Monday, 16 November 2015

Music in the Bone

I received a free Kindle copy of this book for review purposes.

A musician seeks the perfect sound through the perfect collaboration, no matter the cost to his partner. Seals sing on remote coasts and fiery elementals walk among the people of a shrouded, sunless land. Men dance with ghosts and gods live in cupboards, and aging cowboys sing their sad, sad songs.

Folk rites, ancient religions, horror, fantasy and science fiction blend in this collection of short stories by Marion Pitman. It's a very mixed bag, veering from the bleak and joyless 'Indecent Behaviour' to the mock-Gothic folly of 'Amenities', and from the phantasmagoria of 'Washing of the Waters' or 'Overnight Bus' to the dystopian SF Of 'Sunlight in Spelling'.

The most successful are the stories - including the titular 'Music in the Bone' - inspired by music, and in particular folk music, which rock an effective horror of identity and perception which feels linked to the modern culture of folk clubs and the intense yet transient connections with people encountered briefly and periodically in an emotionally charged atmosphere. I was also very fond of the more humorous vignette 'Amenities', in which a housekeeper shows the new owner the Gothic horror trappings of a house, and 'The Cupboard of the Winds', in which a woman negotiates with the goddess in her junk cupboard. I'm always a sucker for down-at-heels urban deity.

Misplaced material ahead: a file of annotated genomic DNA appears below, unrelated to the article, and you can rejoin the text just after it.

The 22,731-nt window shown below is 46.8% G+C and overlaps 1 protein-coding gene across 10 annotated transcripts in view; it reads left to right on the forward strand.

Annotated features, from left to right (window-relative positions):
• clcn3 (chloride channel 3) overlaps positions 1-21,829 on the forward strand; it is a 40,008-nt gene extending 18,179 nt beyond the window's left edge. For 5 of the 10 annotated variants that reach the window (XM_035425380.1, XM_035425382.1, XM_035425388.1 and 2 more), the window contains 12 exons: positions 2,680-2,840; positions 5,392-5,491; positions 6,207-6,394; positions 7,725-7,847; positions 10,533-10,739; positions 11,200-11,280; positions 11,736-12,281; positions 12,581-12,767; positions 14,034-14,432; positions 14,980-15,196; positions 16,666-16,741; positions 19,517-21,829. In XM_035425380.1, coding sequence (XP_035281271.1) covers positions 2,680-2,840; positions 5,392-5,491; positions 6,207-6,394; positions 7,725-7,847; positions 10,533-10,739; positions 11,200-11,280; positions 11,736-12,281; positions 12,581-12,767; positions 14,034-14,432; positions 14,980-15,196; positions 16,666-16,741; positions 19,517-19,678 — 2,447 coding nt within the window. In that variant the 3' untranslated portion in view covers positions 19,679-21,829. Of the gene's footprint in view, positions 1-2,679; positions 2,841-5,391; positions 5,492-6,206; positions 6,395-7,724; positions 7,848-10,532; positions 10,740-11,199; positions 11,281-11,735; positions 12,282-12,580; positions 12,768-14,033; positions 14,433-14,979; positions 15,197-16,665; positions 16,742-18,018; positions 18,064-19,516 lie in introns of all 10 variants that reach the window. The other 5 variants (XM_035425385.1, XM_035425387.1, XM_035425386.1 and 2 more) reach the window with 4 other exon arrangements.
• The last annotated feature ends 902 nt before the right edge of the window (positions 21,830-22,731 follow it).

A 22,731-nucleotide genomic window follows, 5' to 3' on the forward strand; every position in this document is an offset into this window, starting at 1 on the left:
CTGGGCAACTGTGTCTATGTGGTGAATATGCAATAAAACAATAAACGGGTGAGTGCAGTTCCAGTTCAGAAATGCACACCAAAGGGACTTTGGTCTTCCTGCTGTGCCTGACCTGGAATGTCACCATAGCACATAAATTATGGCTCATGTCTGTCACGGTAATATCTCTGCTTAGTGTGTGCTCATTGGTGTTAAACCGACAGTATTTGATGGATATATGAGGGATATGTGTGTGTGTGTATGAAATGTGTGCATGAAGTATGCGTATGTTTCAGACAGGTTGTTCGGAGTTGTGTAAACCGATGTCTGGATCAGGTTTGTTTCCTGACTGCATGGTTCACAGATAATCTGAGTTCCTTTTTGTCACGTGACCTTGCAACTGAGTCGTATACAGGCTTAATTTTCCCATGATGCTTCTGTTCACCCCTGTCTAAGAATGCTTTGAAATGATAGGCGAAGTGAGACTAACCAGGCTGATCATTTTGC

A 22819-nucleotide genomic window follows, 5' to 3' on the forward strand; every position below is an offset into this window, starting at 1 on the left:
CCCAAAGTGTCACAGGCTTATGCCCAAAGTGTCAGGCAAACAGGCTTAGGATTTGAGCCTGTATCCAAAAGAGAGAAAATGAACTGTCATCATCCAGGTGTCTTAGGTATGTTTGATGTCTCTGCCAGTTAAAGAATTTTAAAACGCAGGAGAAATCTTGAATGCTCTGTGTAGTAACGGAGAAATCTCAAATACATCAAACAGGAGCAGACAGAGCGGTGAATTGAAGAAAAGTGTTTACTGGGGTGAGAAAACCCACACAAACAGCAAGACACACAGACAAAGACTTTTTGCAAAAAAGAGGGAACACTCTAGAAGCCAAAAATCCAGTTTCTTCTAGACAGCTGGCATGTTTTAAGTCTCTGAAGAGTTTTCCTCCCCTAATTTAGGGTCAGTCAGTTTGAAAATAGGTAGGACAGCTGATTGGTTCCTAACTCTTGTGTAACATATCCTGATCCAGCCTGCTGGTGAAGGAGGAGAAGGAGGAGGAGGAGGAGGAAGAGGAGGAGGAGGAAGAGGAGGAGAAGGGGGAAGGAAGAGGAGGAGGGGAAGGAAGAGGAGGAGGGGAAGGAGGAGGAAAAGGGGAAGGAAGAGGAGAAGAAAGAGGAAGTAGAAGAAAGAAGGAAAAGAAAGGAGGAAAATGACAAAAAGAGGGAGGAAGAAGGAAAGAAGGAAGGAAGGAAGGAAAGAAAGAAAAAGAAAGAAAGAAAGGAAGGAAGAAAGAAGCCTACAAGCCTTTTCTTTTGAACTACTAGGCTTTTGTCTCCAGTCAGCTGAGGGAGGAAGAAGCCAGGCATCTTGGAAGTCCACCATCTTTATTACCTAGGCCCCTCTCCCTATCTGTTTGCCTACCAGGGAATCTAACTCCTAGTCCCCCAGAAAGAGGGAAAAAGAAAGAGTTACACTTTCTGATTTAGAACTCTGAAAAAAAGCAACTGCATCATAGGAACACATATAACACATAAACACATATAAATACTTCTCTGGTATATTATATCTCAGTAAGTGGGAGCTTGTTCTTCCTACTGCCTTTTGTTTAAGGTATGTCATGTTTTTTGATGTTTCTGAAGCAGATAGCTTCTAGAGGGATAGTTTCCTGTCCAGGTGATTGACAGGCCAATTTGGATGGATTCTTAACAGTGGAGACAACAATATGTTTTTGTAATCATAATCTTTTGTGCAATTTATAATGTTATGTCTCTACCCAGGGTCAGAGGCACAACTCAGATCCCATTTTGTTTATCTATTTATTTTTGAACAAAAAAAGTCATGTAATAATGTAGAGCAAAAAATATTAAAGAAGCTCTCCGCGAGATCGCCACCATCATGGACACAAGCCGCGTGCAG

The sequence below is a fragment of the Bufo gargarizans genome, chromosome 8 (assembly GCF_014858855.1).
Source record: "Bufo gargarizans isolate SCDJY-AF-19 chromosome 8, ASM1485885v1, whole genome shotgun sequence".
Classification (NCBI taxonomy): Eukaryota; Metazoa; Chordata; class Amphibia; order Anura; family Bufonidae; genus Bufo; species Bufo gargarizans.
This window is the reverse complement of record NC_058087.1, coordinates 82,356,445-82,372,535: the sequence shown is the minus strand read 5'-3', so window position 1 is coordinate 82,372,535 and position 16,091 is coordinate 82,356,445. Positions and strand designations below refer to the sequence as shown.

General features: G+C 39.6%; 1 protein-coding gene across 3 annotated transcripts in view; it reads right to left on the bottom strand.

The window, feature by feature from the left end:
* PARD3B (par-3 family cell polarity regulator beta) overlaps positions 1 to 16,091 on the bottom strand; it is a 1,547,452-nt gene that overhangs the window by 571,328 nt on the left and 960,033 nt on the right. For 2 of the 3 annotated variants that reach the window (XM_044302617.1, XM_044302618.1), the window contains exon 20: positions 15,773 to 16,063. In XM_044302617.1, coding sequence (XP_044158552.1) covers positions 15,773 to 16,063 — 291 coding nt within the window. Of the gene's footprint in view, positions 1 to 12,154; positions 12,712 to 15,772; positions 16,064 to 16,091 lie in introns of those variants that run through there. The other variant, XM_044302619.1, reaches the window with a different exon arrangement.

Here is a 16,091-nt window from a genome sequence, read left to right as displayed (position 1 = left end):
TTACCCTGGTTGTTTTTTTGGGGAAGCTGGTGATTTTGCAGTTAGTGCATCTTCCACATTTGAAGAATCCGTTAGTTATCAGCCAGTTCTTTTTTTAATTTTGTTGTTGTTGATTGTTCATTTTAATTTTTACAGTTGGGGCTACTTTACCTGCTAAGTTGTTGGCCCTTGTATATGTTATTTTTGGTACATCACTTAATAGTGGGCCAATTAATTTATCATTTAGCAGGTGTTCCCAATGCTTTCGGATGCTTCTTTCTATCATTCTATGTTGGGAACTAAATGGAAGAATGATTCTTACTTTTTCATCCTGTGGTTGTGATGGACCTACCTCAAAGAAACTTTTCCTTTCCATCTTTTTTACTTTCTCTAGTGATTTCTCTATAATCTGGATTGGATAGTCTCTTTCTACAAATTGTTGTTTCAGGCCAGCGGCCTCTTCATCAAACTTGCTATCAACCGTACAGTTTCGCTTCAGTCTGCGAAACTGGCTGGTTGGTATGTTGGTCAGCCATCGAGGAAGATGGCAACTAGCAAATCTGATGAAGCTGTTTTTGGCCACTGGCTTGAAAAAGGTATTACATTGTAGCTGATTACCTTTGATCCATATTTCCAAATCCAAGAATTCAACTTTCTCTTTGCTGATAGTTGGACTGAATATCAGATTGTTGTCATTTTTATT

Other stories are less effective. 'Dead Men's Company' feels like an critical response to The Pirates of the Caribbean, but perhaps answering too much for its length, while 'The Seal Songs' has an evocative set-up, but doesn't do anything substantially new with its premise. I describe 'Indecent Behaviour' as bleak and joyless, and it is only the author's acknowledgement that it is a nasty piece of work that restrains me to that. If you miss one story in the collection, I recommend it be that one.

Overall, Music in the Bone and other stories is a little hard to quantify, given the mix of styles, subjects and tones. It's definitely worth a look for lovers of British folklore and folk music, although hardcore horror aficionados should look elsewhere.

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